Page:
Leading Lost Volunteers

One of the greatest challenges that a church planter faces is the ability to recruit and train volunteers that can effectively carry out the mission of making disciples. Because this is the role of the local church as mandated by Jesus himself, the making of disciples is the end goal. However, many people have a distorted picture of what it looks like to get to that end and how people joining along the way can actually be involved in the process. We have found that the key piece in planting is giving people a place to play and serve along the way as they grasp the mission and learn what it looks like to follow Jesus.

In our early days, we were setting up and tearing down in an elementary school gymnasium. This involved hanging curtains, setting up chairs, creating kids space, setting stage and many other tasks. These jobs started at 7:00 a.m. on Sunday mornings and were the last things done before people left after service. In addition to these tasks before and after service, we had people holding doors, handing out worship guides, working the parking lots and serving in media. In churches where most of our team had served previously, we held a belief that these positions and jobs should have been done by people who were 100% bought into the church and completely following Jesus.

That view changes when over half of your core group hasn’t been in church before.

We found quickly that some of our most faithful volunteers were not believers. Yet. Some of our best greeters did not know Jesus. Yet. Truthfully, we started a church where a majority of those faithful early on were simply engaging in a new community and in time they discovered the love, grace and mercy of Jesus. I cannot tell you how many volunteers we baptized months into their time at Awaken Church. We have found that discipleship and service happens long before the point of conversion. As leaders, we must create environments where ‘lost’ people can get engaged and play in the game. Otherwise, they will feel they don’t belong. So, with this in mind, there are five things I would challenge all planters and pastors to consider as they plant churches and seek to reach lost people:

Identify the ‘places’ where lost volunteers can play.

Holding doors. Unloading trailers. Running a soundboard. Directing the traffic in a parking lot. Setting up tables and tents. Greeting and hospitality. There are a variety of opportunities for volunteers who are lost to serve the church. However, we identified areas where we wanted believers and found that the worship band and kids volunteers needed to be following Jesus. This was a non-negotiable for us. However, we did our best to get people in the game early so they had a part in what God was doing.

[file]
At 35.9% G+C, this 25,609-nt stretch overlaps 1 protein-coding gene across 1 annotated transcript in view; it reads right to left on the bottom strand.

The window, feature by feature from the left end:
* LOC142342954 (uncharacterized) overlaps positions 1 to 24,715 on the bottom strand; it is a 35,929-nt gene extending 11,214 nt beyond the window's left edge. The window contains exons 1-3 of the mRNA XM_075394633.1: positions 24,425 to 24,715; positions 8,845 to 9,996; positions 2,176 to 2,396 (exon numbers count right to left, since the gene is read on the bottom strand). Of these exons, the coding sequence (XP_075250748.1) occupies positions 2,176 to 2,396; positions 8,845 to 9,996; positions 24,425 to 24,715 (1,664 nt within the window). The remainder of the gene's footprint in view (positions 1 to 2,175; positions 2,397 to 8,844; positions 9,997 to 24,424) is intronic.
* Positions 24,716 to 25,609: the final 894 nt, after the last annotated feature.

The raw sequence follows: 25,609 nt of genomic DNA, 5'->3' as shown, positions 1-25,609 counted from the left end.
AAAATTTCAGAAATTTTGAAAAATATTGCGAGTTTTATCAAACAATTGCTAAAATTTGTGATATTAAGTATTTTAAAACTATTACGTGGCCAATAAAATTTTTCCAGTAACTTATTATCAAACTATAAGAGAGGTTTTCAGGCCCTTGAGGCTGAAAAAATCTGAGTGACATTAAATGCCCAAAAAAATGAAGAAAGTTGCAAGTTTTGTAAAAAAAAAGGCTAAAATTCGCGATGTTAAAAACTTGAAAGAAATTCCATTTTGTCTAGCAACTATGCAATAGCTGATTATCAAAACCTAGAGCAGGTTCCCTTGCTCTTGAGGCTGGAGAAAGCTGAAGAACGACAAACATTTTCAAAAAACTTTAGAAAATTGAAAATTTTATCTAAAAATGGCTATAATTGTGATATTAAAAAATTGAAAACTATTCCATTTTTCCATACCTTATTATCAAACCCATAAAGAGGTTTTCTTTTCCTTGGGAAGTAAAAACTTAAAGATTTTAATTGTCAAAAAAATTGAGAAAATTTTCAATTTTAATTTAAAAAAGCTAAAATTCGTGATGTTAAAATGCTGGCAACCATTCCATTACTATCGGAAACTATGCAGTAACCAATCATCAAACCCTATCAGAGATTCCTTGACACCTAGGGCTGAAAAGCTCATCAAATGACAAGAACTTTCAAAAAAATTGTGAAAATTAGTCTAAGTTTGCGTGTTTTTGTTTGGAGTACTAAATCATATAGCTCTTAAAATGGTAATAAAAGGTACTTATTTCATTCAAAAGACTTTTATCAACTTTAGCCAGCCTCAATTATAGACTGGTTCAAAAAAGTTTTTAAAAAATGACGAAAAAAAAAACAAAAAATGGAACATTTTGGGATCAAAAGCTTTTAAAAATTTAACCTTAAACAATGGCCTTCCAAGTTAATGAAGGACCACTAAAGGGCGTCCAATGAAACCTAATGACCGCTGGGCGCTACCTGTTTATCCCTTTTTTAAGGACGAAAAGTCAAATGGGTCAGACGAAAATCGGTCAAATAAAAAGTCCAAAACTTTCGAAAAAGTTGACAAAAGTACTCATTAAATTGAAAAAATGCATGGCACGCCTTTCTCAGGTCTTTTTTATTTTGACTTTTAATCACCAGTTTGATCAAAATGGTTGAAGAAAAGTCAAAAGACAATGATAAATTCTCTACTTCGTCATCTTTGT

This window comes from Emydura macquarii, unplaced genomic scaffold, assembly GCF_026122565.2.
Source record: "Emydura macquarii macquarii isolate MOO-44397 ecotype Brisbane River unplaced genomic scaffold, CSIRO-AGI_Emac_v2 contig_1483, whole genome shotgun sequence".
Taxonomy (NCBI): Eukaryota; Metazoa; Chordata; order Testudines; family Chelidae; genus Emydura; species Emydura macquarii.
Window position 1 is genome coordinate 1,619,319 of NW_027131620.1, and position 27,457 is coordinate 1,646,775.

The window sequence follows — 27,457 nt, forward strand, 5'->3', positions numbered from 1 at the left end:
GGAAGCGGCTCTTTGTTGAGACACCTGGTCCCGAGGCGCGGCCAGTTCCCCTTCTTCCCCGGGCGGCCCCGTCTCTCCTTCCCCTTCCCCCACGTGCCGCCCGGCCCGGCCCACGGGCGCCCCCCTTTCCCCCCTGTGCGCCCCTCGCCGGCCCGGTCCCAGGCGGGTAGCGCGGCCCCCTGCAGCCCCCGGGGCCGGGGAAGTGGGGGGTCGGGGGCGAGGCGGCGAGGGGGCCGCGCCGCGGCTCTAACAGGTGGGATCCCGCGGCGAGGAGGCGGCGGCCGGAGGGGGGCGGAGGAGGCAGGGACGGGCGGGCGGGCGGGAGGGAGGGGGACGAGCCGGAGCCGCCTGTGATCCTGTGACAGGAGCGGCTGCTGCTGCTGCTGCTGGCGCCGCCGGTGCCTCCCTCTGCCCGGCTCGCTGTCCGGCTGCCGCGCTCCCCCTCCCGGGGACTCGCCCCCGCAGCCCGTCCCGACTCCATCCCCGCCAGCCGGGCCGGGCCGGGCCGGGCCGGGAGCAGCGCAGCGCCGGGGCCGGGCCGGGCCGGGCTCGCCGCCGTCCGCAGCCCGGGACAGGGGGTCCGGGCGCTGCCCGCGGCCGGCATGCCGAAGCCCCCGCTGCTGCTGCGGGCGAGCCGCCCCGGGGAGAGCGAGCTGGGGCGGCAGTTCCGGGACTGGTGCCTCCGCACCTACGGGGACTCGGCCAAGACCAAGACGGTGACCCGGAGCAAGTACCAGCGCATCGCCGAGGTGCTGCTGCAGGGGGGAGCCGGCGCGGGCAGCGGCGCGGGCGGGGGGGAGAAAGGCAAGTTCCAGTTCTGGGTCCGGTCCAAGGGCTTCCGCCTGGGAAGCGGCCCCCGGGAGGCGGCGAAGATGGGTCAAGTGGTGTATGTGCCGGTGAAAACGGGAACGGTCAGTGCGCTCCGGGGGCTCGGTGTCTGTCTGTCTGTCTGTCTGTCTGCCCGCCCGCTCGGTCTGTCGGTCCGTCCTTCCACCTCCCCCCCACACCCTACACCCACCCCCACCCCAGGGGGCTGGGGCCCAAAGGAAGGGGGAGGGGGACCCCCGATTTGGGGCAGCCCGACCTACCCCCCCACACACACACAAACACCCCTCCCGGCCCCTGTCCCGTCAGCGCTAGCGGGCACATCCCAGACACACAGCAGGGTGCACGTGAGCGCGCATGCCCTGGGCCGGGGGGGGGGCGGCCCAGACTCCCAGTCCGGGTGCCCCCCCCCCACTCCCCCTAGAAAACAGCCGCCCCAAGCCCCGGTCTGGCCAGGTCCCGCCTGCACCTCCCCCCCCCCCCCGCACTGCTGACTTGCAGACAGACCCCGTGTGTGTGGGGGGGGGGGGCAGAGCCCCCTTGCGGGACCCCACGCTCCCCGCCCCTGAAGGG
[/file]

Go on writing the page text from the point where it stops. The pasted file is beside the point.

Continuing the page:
Provide job descriptions.

People like to know what is expected of them. Be clear and concise. Identify three things you need from the person in the position. This will give clear instruction and also provide markers to celebrate as well.

Hold accountability.

If there is no accountability there is a sense in which there is no importance. People need to know that if they do not fulfill their positions, they are missed and something greater is at stake. They need to see that what they do matters and as a leader they need to know that you care enough to address it when needed.

Coach well.

All players need a coach. Coaches reward and coaches correct. Either way, the goal is to make the player better as they grow and develop. Volunteers are on a journey and coaching them is discipleship. Lead. Explain. Correct. Celebrate. Praise in public. Criticize in private. Remember the goal is to grow the player in their journey with the body of Christ.

Lead low.

Get your hands dirty. Get in the game. Do not be above taking out the trash. Load the trailer. Set the chairs. Show, don’t tell. Actions speak louder than words. Lead by being a servant. That is what our Master did. Follow his example. Volunteers will flock to assist you.

Ultimately, this is what we see Jesus doing in the Gospels. He had a bunch of guys following him who were trying to discover who this man was. They did not fully understand but they were in the game. They were given places to serve whether picking up baskets or relaying messages. And for these men, it took three years before they fully understood who their leader was. Jesus demonstrated the grace and love we need to show as we do the same to fish for men and see them brought into the Kingdom.

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Brandon Bowers serves as the  Lead Pastor at Awaken Church in Charleston, South Carolina. Follow him on Twitter @_BBowers.